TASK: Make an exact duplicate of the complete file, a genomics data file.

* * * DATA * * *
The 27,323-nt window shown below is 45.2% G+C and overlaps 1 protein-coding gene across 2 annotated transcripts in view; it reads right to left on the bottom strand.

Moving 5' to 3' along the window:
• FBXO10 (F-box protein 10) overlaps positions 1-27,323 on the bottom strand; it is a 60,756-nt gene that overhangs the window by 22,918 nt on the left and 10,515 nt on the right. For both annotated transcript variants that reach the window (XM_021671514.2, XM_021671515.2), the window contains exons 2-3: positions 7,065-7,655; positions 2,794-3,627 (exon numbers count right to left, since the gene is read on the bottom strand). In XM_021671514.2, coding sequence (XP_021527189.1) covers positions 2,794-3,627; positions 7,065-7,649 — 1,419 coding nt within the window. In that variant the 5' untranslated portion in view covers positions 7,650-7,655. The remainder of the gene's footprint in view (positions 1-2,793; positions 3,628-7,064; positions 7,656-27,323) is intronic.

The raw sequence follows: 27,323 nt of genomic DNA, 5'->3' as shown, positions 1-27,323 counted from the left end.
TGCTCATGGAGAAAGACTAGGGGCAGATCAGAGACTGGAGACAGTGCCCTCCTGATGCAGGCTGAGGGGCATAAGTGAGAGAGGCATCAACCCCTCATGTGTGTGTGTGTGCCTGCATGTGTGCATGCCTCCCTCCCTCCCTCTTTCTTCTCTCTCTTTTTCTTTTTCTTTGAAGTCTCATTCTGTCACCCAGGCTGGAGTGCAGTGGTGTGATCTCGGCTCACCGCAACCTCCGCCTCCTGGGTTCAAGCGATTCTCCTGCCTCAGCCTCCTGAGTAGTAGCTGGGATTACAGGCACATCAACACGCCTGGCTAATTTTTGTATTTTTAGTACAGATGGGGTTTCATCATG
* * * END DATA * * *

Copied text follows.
The 27,323-nt window shown below is 45.2% G+C and overlaps 1 protein-coding gene across 2 annotated transcripts in view; it reads right to left on the bottom strand.

Moving 5' to 3' along the window:
• FBXO10 (F-box protein 10) overlaps positions 1-27,323 on the bottom strand; it is a 60,756-nt gene that overhangs the window by 22,918 nt on the left and 10,515 nt on the right. For both annotated transcript variants that reach the window (XM_021671514.2, XM_021671515.2), the window contains exons 2-3: positions 7,065-7,655; positions 2,794-3,627 (exon numbers count right to left, since the gene is read on the bottom strand). In XM_021671514.2, coding sequence (XP_021527189.1) covers positions 2,794-3,627; positions 7,065-7,649 — 1,419 coding nt within the window. In that variant the 5' untranslated portion in view covers positions 7,650-7,655. The remainder of the gene's footprint in view (positions 1-2,793; positions 3,628-7,064; positions 7,656-27,323) is intronic.

The raw sequence follows: 27,323 nt of genomic DNA, 5'->3' as shown, positions 1-27,323 counted from the left end.
TGCTCATGGAGAAAGACTAGGGGCAGATCAGAGACTGGAGACAGTGCCCTCCTGATGCAGGCTGAGGGGCATAAGTGAGAGAGGCATCAACCCCTCATGTGTGTGTGTGTGCCTGCATGTGTGCATGCCTCCCTCCCTCCCTCTTTCTTCTCTCTCTTTTTCTTTTTCTTTGAAGTCTCATTCTGTCACCCAGGCTGGAGTGCAGTGGTGTGATCTCGGCTCACCGCAACCTCCGCCTCCTGGGTTCAAGCGATTCTCCTGCCTCAGCCTCCTGAGTAGTAGCTGGGATTACAGGCACATCAACACGCCTGGCTAATTTTTGTATTTTTAGTACAGATGGGGTTTCATCATG